What Is the GDP Price Deflator and Its Formula? (2024)

What Is the GDP Price Deflator?

The gross domestic product (GDP) price deflator is a formula that measures the amount that the real value of an economy's total output is reduced by inflation. The GDP deflator formula takes into account the value of all final goods including exports. It does not factor in the prices of imports.

The GDP deflator formula is used by the Bureau of Economic Analysis (BEA). It helps economists track more accurately how the economy is faring over time, while taking inflation into account.

Key Takeaways

  • GDP measures the market value of all goods and services produced in an economy.
  • The GDP price deflator measures the changes in prices of all the goods and services produced in an economy.
  • Using the GDP price deflator helps economists compare the levels of real economic activity from one year to the next.
  • The GDP price deflator is a more comprehensive inflation measure than the Consumer Price Index (CPI), which measures the price changes in a fixed basket of goods.

What Is the GDP Price Deflator and Its Formula? (1)

Formula and How to Calculate GDP Price Deflator

The following formula calculates the GDP price deflator:

GDPPriceDeflator = (NominalGDP ÷ RealGDP) × 100

To calculate the GDP price deflator, divide the nominal GDP by the real GDP and multiply the result by 100. Nominal GDP is the total value of goods and services produced during a specific period less the value of products made during production. Real GDP refers to the value of goods and services produced in a year and adjusted for inflation.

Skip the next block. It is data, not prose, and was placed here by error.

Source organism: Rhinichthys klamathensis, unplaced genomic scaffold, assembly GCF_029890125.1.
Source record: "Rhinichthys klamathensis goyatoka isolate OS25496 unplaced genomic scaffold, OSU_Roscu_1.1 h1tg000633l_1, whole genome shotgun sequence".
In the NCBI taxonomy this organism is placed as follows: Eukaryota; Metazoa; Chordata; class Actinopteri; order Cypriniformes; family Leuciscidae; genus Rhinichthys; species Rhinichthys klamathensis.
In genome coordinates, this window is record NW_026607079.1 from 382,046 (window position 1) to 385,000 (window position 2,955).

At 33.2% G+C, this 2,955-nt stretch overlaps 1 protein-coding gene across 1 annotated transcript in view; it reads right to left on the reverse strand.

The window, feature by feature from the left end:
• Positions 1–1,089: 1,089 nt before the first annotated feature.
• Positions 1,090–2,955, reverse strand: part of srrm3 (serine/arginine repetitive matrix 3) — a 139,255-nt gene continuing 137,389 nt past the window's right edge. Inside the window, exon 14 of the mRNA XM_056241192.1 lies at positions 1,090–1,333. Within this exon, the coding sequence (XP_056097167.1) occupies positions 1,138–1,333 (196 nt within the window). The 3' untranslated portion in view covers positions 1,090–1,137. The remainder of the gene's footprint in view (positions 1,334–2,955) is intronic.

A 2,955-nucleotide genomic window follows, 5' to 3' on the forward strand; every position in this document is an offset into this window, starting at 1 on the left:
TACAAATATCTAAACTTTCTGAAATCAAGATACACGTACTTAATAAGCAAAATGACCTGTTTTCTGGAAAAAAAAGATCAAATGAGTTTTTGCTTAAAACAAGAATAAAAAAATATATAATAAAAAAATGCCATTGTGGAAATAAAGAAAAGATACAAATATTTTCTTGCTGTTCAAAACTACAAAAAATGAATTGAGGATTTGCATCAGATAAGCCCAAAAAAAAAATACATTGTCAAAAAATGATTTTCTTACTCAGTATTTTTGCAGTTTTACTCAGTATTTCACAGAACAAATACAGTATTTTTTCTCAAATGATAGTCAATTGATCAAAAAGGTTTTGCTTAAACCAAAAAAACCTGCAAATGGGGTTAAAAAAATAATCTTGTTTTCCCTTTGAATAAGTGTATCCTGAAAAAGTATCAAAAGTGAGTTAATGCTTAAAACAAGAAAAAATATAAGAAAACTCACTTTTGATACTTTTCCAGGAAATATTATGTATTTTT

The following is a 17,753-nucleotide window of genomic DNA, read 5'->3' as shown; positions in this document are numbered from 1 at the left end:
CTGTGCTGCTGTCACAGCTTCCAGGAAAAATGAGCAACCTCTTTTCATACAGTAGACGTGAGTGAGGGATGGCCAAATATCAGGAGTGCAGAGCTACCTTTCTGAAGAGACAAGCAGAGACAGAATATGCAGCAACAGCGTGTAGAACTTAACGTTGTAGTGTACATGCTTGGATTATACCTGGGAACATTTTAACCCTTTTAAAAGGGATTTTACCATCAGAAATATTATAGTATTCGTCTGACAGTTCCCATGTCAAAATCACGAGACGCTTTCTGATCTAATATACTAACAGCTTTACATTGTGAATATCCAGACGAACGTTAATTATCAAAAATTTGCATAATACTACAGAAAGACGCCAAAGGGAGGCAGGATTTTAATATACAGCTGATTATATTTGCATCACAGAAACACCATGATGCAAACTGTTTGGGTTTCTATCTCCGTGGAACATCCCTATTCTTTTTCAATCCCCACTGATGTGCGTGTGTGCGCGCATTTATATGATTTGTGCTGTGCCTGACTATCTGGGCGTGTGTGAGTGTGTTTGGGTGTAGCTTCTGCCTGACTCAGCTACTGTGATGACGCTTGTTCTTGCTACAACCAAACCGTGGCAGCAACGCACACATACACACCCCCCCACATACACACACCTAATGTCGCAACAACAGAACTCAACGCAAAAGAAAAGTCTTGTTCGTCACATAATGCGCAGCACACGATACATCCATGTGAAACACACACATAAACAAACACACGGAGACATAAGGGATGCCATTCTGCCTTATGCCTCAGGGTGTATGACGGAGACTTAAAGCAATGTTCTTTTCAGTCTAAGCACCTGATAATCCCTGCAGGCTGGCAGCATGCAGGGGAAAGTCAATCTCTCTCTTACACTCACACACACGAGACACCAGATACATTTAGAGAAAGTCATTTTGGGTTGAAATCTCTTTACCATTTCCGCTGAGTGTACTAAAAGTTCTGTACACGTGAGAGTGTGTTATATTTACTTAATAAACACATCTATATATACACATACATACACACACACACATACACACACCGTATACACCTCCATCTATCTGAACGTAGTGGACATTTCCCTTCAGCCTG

Understanding the GDP Price Deflator

GDP represents the total output of goods and services. But it doesn't factor in the impact of inflation or rising prices. The GDP price deflator addresses this by showing the effect of price changes on GDP. The price deflator formula establishes a base year and compares current prices to the base year prices.

The GDP price deflator shows how much of a change in GDP relies on changes in the price level. It estimates the extent of price level changes, or inflation, within the economy by tracking the prices paid by businesses, the government, and consumers.

How the Price Deflator Is Used

Some companies use the GDP price deflator to adjust their contract payments.

The GDP price deflator closely resembles another economic metric—the GDP Price Index, which also measures the rise in prices of goods and services, including exports.